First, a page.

Sixteen-year-old Swedish climate change activist Greta Thunberg has taken the world by storm with her earnest and direct message about climate change and the fate of our planet. She has inspired legions of adults and students alike, including one particular 5th grade student at Basalt Middle School, who is organizing his own Climate Change March and Rally in downtown Basalt on Sept. 27. Although the global climate strike inspired by Thunberg kicked off on Sept. 20, Fox-Rubin decided to hold his event a week later.
“I was surprised that it took way longer than I expected to do each part,” Fox-Rubin says. “I thought it would be flyers, boom done, applications, boom done, having people speak, boom done. Actually though, it took time to do each step. I’m glad I didn’t do it last Friday because that would have been way too soon.”
Instead, Fox-Rubin invites his peers and their concerned adults to join him on Sept. 27 from 3:30 to 5 p.m. Amidst the hype of Friday’s homecoming events, Fox-Rubin will march from Basalt Middle School to Lions Park, where speakers who have applied to him to speak in advance can take to the stage and share their thoughts on climate change.
Fox-Rubin has known about climate change for some time now. His father has spent most of his career working on technical and political solutions to climate change. Like many, however, Oliver didn’t know what he personally could do until he listened to a climate town hall for Democratic presidential candidates on Sept. 4 and learned about the forthcoming global climate strike.
"When I heard that, I was thinking, ‘wow! This is awesome! I want to do this!’ “ he says. “The topic is important to me because I am really worried that we only have 11 years before we reach the ‘point of no return’ on climate change, and yet no one who has a lot of power seems to do anything about it.”
Although he confesses he’s a little nervous about planning a public event on a topic that can be divisive and descend into vitriolic rhetoric, he welcomes anyone to attend, whether they believe in climate change or not, Ultimately, respectful and thoughtful dialogue encourages more thinking on the subject. He especially hopes students of all ages will join him.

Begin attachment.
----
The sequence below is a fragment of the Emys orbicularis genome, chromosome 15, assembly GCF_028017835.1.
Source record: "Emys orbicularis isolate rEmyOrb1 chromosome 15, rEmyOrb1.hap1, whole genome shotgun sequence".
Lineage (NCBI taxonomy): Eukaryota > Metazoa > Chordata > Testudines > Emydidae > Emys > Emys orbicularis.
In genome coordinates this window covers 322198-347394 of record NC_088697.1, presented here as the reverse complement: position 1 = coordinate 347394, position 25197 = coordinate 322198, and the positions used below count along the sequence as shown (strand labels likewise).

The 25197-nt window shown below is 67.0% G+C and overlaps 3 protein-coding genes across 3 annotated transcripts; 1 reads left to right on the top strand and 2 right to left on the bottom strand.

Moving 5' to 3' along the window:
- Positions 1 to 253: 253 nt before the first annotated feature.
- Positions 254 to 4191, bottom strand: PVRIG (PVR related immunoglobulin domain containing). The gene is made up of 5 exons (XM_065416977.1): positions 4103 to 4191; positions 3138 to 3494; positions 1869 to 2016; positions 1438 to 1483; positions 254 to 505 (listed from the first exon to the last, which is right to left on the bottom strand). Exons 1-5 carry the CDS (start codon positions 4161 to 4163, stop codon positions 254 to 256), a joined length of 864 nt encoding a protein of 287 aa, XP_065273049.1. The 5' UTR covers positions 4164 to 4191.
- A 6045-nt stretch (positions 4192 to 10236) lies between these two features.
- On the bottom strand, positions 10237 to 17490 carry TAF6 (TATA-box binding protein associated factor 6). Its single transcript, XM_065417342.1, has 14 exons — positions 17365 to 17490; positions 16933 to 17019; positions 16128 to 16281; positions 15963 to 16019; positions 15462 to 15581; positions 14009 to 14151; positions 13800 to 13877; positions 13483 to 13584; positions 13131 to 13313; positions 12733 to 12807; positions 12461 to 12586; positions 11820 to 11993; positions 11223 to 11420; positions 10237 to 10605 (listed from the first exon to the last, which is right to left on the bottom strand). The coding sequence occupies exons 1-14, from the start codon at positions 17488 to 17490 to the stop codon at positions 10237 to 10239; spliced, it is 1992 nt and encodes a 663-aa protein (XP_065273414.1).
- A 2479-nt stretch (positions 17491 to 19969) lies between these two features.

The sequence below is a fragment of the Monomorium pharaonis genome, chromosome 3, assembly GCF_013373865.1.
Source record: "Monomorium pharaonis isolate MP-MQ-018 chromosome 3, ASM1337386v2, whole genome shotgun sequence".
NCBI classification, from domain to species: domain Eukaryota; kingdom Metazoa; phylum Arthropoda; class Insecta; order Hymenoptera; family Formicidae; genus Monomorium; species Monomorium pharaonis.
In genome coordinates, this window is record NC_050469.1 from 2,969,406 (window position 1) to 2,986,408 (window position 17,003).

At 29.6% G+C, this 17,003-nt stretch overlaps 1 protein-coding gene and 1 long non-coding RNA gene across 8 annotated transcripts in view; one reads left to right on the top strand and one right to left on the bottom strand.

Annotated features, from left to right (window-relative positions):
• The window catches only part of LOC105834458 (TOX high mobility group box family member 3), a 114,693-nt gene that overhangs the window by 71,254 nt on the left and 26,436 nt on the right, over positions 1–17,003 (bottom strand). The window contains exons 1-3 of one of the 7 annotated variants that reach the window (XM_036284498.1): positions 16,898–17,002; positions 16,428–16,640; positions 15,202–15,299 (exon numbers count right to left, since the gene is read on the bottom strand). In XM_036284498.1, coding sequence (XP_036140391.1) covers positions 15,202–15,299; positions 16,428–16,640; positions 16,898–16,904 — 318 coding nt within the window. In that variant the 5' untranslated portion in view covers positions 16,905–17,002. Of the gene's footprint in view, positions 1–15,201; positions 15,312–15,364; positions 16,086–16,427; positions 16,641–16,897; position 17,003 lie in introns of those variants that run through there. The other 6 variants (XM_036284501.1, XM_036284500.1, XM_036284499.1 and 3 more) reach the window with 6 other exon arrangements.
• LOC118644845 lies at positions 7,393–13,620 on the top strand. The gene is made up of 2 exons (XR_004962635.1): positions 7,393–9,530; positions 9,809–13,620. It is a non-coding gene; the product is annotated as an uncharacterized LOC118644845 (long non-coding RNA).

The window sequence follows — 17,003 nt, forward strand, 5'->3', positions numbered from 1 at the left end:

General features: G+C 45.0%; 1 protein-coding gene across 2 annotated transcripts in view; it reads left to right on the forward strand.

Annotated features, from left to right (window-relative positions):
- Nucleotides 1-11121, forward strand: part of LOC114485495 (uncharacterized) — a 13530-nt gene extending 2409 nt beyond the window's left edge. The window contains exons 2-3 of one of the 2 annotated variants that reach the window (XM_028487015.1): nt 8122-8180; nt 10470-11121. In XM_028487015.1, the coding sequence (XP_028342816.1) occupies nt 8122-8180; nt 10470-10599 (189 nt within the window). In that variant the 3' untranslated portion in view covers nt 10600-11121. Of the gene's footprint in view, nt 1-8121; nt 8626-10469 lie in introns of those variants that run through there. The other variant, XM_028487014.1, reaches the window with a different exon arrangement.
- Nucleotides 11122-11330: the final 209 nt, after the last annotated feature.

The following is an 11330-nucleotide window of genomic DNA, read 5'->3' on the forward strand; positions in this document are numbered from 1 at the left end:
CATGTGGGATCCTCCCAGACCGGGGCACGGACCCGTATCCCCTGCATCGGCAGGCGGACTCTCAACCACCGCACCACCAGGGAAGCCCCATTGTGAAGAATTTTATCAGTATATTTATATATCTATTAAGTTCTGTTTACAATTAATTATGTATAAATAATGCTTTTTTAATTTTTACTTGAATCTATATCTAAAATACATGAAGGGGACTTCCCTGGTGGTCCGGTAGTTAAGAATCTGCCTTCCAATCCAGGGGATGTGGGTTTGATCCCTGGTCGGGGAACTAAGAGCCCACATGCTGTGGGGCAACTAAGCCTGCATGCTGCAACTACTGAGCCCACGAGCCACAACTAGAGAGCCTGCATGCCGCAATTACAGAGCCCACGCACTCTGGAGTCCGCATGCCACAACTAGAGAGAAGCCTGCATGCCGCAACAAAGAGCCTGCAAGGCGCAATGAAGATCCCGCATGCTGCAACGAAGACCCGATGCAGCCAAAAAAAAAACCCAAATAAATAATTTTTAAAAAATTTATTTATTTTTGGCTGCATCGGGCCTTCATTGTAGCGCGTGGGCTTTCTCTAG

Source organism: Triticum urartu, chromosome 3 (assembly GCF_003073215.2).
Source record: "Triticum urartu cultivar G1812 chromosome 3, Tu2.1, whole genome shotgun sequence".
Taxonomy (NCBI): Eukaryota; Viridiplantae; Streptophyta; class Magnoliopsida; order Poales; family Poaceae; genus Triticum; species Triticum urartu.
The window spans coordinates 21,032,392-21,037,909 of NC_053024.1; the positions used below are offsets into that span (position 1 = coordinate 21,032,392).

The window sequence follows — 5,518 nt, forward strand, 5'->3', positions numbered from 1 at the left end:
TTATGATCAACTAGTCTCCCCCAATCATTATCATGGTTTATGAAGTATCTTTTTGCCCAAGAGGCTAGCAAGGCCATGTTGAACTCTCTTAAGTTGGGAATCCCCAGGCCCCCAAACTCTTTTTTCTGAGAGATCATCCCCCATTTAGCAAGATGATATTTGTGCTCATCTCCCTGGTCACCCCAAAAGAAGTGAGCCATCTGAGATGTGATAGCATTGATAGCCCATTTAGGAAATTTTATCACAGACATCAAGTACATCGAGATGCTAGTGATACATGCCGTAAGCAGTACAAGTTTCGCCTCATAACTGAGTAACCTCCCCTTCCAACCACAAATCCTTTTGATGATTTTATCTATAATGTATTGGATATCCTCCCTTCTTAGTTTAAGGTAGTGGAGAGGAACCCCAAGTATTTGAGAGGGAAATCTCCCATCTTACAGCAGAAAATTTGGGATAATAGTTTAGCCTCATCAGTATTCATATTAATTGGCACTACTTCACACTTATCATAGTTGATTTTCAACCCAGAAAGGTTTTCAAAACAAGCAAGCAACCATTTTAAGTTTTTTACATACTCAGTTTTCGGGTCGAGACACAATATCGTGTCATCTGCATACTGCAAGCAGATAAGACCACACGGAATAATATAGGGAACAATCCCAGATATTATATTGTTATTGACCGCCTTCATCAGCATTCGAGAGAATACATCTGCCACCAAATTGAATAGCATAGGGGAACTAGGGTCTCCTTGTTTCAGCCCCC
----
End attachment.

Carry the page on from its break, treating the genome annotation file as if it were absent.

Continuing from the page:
“We’re the ones who are going to need to live with the consequences,” he says. “I hope people of all different identities come because we all need to work together.”
His mother, Julie Fox-Rubin, admits that her son’s project has been one of the most inspiring but also challenging things she’s navigated as a parent.
“It has been inspiring to watch his commitment, his sense of his own power to change things, and his incredible courage,” she says. “And it has been challenging to have good judgment about when it makes sense to offer guidance and when it makes more sense to hold my tongue and support him doing things his own way. But I know the latter is how real learning and growth occur.”
Her son has learned plenty already about the process of organizing an event of this nature. With a maturity well beyond his years, he’s reached out to the town of Basalt, his principal, the Basalt police department, and other adults and students for support and suggestions as well.
“A lot of the time, kids are like, ‘we’re not powerful enough. We’re just kids, we can’t do anything,’ but that’s not true,” he says. “If you are passionate about something, then you should do everything you can to make that dream a reality.”
Most of all, Fox-Rubin hopes that by putting on a climate change event and inviting others, he’ll keep the issue of climate change in the forefront of their minds and focus.
“I want people to really start caring about this and not have it be a thing in the back of their minds that they don’t pay attention to,” he says. “I want people to look for action instead of just being hopeful, like Greta said. And then and only then, hope will come.”